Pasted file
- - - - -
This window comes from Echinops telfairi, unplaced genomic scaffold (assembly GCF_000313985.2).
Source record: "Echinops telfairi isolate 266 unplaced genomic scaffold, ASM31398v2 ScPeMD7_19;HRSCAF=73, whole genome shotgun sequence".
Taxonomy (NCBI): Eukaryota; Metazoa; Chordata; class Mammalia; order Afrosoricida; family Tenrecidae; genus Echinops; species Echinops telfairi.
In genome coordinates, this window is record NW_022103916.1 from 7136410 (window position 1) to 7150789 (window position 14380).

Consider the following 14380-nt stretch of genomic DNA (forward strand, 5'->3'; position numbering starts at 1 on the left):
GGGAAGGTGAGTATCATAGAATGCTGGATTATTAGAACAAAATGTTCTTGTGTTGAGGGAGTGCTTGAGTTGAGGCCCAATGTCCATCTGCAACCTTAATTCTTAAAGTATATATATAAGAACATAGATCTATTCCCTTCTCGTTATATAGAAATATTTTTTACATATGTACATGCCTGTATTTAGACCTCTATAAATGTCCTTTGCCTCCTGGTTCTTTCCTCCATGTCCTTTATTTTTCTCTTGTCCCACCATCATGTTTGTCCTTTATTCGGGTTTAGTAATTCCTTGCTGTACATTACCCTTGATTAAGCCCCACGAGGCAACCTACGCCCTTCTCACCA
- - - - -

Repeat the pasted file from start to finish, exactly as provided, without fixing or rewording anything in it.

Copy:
This window comes from Echinops telfairi, unplaced genomic scaffold (assembly GCF_000313985.2).
Source record: "Echinops telfairi isolate 266 unplaced genomic scaffold, ASM31398v2 ScPeMD7_19;HRSCAF=73, whole genome shotgun sequence".
Taxonomy (NCBI): Eukaryota; Metazoa; Chordata; class Mammalia; order Afrosoricida; family Tenrecidae; genus Echinops; species Echinops telfairi.
In genome coordinates, this window is record NW_022103916.1 from 7136410 (window position 1) to 7150789 (window position 14380).

Consider the following 14380-nt stretch of genomic DNA (forward strand, 5'->3'; position numbering starts at 1 on the left):
GGGAAGGTGAGTATCATAGAATGCTGGATTATTAGAACAAAATGTTCTTGTGTTGAGGGAGTGCTTGAGTTGAGGCCCAATGTCCATCTGCAACCTTAATTCTTAAAGTATATATATAAGAACATAGATCTATTCCCTTCTCGTTATATAGAAATATTTTTTACATATGTACATGCCTGTATTTAGACCTCTATAAATGTCCTTTGCCTCCTGGTTCTTTCCTCCATGTCCTTTATTTTTCTCTTGTCCCACCATCATGTTTGTCCTTTATTCGGGTTTAGTAATTCCTTGCTGTACATTACCCTTGATTAAGCCCCACGAGGCAACCTACGCCCTTCTCACCA